Jonathan Sobol, who looks to have a solid career ahead of him, manages to juggle a lot in this movie, from a talented cast to a complex script to a visually outlandish presentation that utilizes a lot of what could be considered "gimmicks," but which fit the tone of the film. Still frames, on-screen text, artificial-looking scene construction, CG effects and a lot of graphic tricks make for something of a hyperactive look, but they help create a sense of fun, which is exactly what this film is all about. As well-plotted as it is, it's a comic heist, and it manufactures laughs as well as it develops tension, with scenes that ping-pong between them, without feeling manic or uneven. Any movie that can combine a pistol-wielding pirate, a four-foot-tall vagina and top-of-their-games Baruchel and Jones without feeling contrived or goofy, is way ahead on the scoreboard.
The Art of the Steal arrives on one Blu-Ray disc in a standard Blu-ray keepcase. The disc has an animated menu with options to watch the film, select scenes, adjust the set-up and check out the special features. There are no audio options, though subtitles are available in English SDH and Spanish.
The 1080p, AVC-encoded transfer comes in surprisingly low on fine detail, with softer lines and textures than you'd expect for a new movie, though the contrast, color (heavily on the blue side of the palette for most of the film) is appropriate, and fleshtones and black levels are solid. There are no issues with compression artifacts or dirt or damage (except for what is meant to be there) The movie looks good, but not as good as you're used to these days.
The 5.1 DTS-HD Master Audio track is a good fit for the film, pairing clear, clean dialogue with a very active and fun soundfield, marked by lots of activity in the surrounds, and creative activity at that (one drunken scene sees (hears) the sound bouncing around the channels to imitate the distortion of inebriation.) Atmospheric effects and an engaging score give the side and rear speakers plenty to do, and the low-end kicks in effectively as well. A good time to be heard.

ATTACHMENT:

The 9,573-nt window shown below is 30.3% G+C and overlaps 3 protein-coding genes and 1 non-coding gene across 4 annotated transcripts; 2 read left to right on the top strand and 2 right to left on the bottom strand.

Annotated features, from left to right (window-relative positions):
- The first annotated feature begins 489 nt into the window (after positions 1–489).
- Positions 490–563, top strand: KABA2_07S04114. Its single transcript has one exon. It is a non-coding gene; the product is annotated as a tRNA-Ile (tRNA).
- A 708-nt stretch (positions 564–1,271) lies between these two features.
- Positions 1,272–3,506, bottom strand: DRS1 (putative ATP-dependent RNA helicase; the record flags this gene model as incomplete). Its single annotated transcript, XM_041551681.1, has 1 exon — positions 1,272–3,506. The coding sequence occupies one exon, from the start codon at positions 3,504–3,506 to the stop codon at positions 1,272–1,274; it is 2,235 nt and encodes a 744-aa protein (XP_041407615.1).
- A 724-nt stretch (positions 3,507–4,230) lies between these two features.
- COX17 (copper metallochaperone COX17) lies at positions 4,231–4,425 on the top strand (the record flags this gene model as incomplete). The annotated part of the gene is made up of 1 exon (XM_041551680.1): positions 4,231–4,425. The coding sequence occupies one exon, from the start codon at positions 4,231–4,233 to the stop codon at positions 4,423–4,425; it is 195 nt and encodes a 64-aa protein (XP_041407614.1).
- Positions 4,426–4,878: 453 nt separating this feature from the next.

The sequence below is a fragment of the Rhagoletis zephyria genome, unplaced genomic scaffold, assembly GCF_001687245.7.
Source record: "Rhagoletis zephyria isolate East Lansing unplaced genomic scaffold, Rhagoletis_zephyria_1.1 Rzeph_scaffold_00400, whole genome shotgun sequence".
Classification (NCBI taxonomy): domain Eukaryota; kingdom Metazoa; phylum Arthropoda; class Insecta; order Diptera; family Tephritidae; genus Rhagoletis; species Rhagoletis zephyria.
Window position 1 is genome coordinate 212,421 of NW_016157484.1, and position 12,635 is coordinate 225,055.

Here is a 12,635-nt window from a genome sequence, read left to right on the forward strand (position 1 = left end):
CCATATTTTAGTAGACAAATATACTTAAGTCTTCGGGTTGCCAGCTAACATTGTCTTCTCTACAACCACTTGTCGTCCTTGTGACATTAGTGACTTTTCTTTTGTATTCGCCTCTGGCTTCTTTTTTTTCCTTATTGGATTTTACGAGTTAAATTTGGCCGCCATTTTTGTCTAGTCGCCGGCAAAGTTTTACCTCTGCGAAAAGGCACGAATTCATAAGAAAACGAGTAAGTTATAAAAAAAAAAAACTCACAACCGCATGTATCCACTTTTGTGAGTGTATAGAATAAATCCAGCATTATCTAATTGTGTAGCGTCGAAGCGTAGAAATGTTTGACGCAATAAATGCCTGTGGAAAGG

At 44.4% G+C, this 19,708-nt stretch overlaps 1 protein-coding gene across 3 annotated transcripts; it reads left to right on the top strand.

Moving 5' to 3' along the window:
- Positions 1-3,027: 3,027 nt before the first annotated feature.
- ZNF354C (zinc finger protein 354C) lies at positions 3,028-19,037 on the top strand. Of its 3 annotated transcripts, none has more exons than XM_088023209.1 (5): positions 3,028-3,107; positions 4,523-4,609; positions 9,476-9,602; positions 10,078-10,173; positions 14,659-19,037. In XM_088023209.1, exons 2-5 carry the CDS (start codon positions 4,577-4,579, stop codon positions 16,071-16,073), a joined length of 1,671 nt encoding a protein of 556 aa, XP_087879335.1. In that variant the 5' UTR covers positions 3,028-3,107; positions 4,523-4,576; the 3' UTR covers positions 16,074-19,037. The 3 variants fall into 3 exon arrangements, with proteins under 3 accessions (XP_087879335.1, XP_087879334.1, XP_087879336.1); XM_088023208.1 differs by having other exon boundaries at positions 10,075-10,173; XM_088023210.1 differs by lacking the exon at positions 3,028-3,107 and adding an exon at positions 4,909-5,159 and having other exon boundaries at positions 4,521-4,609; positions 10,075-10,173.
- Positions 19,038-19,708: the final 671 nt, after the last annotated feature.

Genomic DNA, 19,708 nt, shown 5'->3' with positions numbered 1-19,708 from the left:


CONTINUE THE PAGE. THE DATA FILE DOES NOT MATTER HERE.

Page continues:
A surprisingly engaging collection of extras awaits, starting with an audio commentary featuring Sobol and producer Nick Tabarrok. A friendly vibe covers this track from beginning to end, as they share production details, talk about what they would change after the fact and discuss some cut sex scenes, as well as their need for a Hello Kitty vagina and what the all-time greatest scene set in a car's trunk is. A quality track from beginning to end.
A rather deep 29:36 featurette, "Doing the Crime: Making The Art of the Steal" is up next, and it includes interviews with Sobol, Tabarrok and every star seen on the screen. Usually one or two go missing in these things, but the whole gang takes time to talk about the experience and polish each other's apples, especially Russell's (which is to be expected.) All elements of the production are covered, from the development of the script through filming, and the tone is, like the film, fun, with everyone seeming to enjoy themselves. Fans of the actors will want to check this one out for sure.
The final extra seems small by comparison, checking in at 5:03, but "The Making of The Theft of the Mona Lisa" is interesting in its own right, as it shows all the greenscreen and CG work that went into creating the film within the film. Scenes are broken down with original footage and composited elements, with a final side-by-side of the finished scene and the green screen material. A very cool featurette for fans of effects work.
The Bottom Line
The cast is the obvious reason to watch The Art of the Steal, but the rest of the package lives up to the lofty expectations created by seeing names like Russell and Stamp. The end result is a fun and exciting heist film that manages to be silly and suspenseful, and a great, breezy 90 minutes. The Blu-ray is similarly impressive, which good AV and some interesting bonus features. The Art of the Steal could easily become one of those movies you can always turn to whenever you're looking for something fun to watch
Francis Rizzo III is a native Long Islander, where he works in academia. In his spare time, he enjoys watching hockey, writing and spending time with his wife, daughter and puppy.Follow him on Twitter
*The Reviewer's Bias section is an attempt to help readers use the review to its best effect. By knowing where the reviewer's biases lie on the film's subject matter, one can read the review with the right mindset.